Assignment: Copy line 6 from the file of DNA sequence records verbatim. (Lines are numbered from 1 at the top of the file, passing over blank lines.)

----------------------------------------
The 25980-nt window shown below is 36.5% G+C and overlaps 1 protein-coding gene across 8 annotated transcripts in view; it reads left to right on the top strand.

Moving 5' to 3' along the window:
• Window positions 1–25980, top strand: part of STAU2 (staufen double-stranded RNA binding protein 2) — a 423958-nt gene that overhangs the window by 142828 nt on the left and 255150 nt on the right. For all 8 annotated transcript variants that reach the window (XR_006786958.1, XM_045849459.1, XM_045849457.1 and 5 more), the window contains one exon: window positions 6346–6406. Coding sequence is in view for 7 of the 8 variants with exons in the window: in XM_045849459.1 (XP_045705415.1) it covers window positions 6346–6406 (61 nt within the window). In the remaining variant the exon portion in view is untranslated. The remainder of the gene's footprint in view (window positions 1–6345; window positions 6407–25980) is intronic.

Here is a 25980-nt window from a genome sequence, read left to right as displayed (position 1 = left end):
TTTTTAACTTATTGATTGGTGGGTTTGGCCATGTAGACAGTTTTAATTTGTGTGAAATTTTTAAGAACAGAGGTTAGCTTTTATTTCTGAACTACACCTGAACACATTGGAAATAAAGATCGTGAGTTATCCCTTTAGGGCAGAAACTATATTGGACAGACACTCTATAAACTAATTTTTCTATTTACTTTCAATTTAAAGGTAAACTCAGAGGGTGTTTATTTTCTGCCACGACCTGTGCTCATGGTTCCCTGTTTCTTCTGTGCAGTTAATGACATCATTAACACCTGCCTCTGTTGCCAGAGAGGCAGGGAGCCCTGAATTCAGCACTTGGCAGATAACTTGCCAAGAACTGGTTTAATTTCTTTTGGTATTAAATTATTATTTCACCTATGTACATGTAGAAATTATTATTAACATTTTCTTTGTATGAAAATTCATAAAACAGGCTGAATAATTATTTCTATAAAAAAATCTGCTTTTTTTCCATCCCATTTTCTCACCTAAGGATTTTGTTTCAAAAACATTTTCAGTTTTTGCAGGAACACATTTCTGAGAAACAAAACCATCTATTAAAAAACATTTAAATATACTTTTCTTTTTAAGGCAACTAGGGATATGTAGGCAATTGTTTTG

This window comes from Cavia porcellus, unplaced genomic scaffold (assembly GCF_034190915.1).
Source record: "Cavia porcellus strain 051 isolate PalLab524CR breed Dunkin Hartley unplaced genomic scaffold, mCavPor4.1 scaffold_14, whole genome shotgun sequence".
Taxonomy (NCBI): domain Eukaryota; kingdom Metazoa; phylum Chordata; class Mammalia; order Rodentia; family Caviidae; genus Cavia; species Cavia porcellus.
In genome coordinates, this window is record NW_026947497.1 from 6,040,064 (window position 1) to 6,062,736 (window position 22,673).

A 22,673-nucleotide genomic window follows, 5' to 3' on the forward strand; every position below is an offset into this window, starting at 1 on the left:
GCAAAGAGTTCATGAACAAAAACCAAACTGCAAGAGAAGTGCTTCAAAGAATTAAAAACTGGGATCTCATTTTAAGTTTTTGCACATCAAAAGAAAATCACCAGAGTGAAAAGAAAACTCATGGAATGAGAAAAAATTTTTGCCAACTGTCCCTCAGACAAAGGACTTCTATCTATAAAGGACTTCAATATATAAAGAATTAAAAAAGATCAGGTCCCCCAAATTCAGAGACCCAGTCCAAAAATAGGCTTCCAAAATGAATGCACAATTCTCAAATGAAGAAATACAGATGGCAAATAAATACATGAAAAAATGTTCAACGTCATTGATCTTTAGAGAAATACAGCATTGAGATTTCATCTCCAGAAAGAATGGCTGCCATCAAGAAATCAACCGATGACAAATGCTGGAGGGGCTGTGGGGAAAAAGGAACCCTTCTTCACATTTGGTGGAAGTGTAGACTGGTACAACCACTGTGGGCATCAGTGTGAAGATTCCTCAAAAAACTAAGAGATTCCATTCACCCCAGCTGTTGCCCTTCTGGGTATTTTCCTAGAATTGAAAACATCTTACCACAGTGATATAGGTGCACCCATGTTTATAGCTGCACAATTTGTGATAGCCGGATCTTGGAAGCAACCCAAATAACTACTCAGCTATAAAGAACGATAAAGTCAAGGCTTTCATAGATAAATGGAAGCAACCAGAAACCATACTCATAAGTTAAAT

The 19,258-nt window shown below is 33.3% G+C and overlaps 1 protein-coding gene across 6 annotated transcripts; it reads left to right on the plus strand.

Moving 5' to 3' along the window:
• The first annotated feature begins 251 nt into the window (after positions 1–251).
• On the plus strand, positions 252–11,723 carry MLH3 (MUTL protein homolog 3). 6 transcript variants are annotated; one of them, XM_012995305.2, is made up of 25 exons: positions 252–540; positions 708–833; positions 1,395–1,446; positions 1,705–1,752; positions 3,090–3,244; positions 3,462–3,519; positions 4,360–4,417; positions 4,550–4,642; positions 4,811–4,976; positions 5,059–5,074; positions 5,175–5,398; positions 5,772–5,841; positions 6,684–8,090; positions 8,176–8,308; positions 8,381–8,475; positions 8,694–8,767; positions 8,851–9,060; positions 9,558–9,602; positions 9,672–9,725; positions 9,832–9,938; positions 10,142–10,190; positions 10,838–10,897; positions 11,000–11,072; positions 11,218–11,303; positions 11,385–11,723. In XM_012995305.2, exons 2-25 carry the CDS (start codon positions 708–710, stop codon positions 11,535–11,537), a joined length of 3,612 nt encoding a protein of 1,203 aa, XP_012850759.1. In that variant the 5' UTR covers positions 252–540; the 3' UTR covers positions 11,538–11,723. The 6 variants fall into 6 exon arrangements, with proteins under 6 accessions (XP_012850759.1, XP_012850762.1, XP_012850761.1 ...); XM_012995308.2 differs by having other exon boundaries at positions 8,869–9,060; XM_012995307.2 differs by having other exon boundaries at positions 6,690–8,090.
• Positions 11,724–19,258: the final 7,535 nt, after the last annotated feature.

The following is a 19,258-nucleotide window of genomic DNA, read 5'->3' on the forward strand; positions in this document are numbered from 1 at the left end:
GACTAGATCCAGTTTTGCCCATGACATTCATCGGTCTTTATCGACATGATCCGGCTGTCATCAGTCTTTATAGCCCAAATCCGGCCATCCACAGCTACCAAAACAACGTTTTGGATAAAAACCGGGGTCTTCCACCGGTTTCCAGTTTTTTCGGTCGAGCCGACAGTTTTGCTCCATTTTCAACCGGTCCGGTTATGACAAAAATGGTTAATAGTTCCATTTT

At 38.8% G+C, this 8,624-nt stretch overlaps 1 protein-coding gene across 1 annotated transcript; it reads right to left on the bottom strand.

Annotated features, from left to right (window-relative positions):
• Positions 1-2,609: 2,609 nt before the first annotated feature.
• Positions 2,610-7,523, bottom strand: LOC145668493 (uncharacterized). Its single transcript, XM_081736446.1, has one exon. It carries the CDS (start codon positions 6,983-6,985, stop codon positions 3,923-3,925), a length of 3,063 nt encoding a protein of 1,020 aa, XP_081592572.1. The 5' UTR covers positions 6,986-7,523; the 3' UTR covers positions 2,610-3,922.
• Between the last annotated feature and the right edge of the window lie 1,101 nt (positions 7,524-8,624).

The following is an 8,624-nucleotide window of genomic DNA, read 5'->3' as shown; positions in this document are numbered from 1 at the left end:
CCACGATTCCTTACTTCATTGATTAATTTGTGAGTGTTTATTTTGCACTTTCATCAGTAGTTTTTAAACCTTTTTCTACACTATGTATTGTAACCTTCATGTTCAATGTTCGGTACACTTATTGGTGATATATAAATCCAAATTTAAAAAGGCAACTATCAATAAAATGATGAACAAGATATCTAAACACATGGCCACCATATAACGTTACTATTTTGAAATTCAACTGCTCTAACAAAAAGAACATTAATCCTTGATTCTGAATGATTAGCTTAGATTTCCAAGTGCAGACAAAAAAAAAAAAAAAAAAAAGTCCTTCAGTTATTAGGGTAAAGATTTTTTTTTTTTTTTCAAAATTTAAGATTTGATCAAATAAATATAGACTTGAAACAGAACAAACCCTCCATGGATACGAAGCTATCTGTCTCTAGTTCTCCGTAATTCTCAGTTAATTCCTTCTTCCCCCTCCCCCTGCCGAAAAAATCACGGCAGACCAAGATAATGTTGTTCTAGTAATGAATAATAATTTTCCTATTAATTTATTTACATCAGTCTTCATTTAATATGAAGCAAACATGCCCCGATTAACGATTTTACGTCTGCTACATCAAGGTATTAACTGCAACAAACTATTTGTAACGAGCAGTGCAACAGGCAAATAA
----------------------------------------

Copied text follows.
This window comes from Cavia porcellus, unplaced genomic scaffold (assembly GCF_034190915.1).